The truth, however, was that I was neglected anyway. I grew up in the shadows. My mom and I had a talk about it when I was in my forties. She admitted to the neglected. She apologized. I was well into my recovery journey at the time. It wasn’t that I didn’t need her apology, I did. By that time however, my recovery however didn’t hinge on her apology. It had been empowered by the steps I took all on my own. It was secured in an effort to recover my authentic self.
Why bring it up today? Because I’m reading the book my sister gave me a book for my birthday. One thing I’ve learned about this journey is that there is always more freedom if we are willing to embrace it. Whenever I take another step along the path I discover another tool that aids in unfolding the beauty of authenticity.
I remember my first Codependency support group meeting. Everyone said this would be a lifelong journey. All that did was piss me off. I was ready to walk away. But my friend and fellow codependent recoverer held my hand and dragged me in. I am grateful for her tenacity. I am thankful that she didn’t give up on me. She held up a mirror in front of me and made me look. Eventually I began to see the beautiful, talented and loving individual that I am. I don’t see myself as a mess. I don’t let other people define who I am, what I believe, how I express myself or how I use my time. I give when I want to give.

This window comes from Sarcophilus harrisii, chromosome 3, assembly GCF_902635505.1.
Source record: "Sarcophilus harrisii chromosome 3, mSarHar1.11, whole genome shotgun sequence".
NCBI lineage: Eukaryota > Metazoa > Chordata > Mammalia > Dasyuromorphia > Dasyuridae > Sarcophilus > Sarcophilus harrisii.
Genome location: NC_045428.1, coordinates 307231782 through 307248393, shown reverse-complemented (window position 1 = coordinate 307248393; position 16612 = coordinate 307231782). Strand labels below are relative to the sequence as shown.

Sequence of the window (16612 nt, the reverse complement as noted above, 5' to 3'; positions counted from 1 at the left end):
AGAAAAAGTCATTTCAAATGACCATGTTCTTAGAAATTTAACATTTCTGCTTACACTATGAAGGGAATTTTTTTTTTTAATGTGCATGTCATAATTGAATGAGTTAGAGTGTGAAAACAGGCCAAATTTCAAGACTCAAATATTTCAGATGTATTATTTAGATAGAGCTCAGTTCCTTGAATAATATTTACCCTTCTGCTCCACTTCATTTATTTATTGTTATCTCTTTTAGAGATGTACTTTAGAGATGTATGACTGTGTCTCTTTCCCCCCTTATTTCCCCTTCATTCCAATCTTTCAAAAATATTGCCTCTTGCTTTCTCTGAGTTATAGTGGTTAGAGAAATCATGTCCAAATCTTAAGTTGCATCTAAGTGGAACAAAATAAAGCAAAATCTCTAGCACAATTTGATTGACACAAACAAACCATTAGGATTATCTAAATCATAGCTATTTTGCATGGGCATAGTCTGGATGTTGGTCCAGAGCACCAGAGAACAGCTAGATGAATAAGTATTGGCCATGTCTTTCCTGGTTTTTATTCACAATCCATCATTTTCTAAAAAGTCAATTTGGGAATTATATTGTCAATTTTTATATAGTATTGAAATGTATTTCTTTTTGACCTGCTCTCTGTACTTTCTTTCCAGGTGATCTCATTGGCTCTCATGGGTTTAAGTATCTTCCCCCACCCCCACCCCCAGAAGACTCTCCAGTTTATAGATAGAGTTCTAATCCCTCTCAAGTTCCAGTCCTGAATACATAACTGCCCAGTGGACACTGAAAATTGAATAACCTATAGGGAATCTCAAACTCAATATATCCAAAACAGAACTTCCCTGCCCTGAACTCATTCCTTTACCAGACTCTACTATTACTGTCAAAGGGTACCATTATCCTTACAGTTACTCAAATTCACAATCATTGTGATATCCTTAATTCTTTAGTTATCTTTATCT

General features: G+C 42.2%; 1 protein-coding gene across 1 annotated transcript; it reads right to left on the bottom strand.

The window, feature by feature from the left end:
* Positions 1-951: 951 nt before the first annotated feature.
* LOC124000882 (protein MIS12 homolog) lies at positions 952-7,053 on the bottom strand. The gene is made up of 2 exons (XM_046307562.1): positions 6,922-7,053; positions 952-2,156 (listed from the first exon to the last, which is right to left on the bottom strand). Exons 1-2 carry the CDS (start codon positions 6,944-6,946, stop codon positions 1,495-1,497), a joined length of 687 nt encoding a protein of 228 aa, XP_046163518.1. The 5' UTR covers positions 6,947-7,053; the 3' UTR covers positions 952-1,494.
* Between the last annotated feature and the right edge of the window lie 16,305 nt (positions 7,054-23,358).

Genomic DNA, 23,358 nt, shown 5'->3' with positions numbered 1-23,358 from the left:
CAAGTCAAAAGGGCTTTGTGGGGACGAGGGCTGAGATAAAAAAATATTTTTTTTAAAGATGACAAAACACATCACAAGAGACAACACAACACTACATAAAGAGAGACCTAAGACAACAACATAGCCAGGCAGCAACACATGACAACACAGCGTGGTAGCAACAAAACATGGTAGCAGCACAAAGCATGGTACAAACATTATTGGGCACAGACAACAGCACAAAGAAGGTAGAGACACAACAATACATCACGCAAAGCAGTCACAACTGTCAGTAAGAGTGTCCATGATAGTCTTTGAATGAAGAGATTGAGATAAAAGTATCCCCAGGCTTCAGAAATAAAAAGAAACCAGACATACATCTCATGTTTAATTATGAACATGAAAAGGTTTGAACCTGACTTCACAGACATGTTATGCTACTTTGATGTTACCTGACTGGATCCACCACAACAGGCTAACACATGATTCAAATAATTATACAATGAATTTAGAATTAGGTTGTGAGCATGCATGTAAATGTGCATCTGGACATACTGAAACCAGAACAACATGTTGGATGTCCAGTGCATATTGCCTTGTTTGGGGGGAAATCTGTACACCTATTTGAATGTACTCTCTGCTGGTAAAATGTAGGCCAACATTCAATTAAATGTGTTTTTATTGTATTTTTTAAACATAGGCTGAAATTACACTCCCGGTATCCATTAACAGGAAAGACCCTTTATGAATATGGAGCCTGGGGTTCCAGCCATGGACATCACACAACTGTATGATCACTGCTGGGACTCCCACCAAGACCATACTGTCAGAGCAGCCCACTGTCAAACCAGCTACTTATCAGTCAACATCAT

This has been brutally hard. This has been a lonely and challenging journey. All I know is that I wouldn’t have it any other way. I’m glad I made the choice to stay at that first codependency meeting. I am glad I bought every book I could get my hands on and went to every seminar I could afford. I am glad I did the work. I’m glad I worked the workbooks. I didn’t just fill in the blanks. I did the work. I learned how to detach and let go. I learned how to reparent myself. I learned how to self care. I learned how to live life without feeling guilty because someone I love is still stuck in addiction.